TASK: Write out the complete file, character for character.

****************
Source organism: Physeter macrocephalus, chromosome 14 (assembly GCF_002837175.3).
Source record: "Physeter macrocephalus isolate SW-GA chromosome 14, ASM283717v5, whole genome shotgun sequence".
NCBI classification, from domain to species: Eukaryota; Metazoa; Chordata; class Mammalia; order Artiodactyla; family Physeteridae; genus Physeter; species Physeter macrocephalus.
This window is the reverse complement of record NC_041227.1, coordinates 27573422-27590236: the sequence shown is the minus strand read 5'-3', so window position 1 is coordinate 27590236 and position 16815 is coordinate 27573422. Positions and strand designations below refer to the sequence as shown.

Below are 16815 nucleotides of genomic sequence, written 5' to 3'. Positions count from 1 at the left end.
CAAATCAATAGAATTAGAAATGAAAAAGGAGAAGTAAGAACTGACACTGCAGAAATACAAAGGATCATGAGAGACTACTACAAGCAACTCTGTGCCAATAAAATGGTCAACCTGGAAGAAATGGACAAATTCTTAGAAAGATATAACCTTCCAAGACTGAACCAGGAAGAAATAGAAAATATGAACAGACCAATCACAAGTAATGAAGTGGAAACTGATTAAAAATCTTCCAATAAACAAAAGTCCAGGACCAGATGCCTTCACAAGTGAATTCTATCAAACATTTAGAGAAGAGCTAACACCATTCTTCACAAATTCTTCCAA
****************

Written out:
Source organism: Physeter macrocephalus, chromosome 14 (assembly GCF_002837175.3).
Source record: "Physeter macrocephalus isolate SW-GA chromosome 14, ASM283717v5, whole genome shotgun sequence".
NCBI classification, from domain to species: Eukaryota; Metazoa; Chordata; class Mammalia; order Artiodactyla; family Physeteridae; genus Physeter; species Physeter macrocephalus.
This window is the reverse complement of record NC_041227.1, coordinates 27573422-27590236: the sequence shown is the minus strand read 5'-3', so window position 1 is coordinate 27590236 and position 16815 is coordinate 27573422. Positions and strand designations below refer to the sequence as shown.

Below are 16815 nucleotides of genomic sequence, written 5' to 3'. Positions count from 1 at the left end.
CAAATCAATAGAATTAGAAATGAAAAAGGAGAAGTAAGAACTGACACTGCAGAAATACAAAGGATCATGAGAGACTACTACAAGCAACTCTGTGCCAATAAAATGGTCAACCTGGAAGAAATGGACAAATTCTTAGAAAGATATAACCTTCCAAGACTGAACCAGGAAGAAATAGAAAATATGAACAGACCAATCACAAGTAATGAAGTGGAAACTGATTAAAAATCTTCCAATAAACAAAAGTCCAGGACCAGATGCCTTCACAAGTGAATTCTATCAAACATTTAGAGAAGAGCTAACACCATTCTTCACAAATTCTTCCAA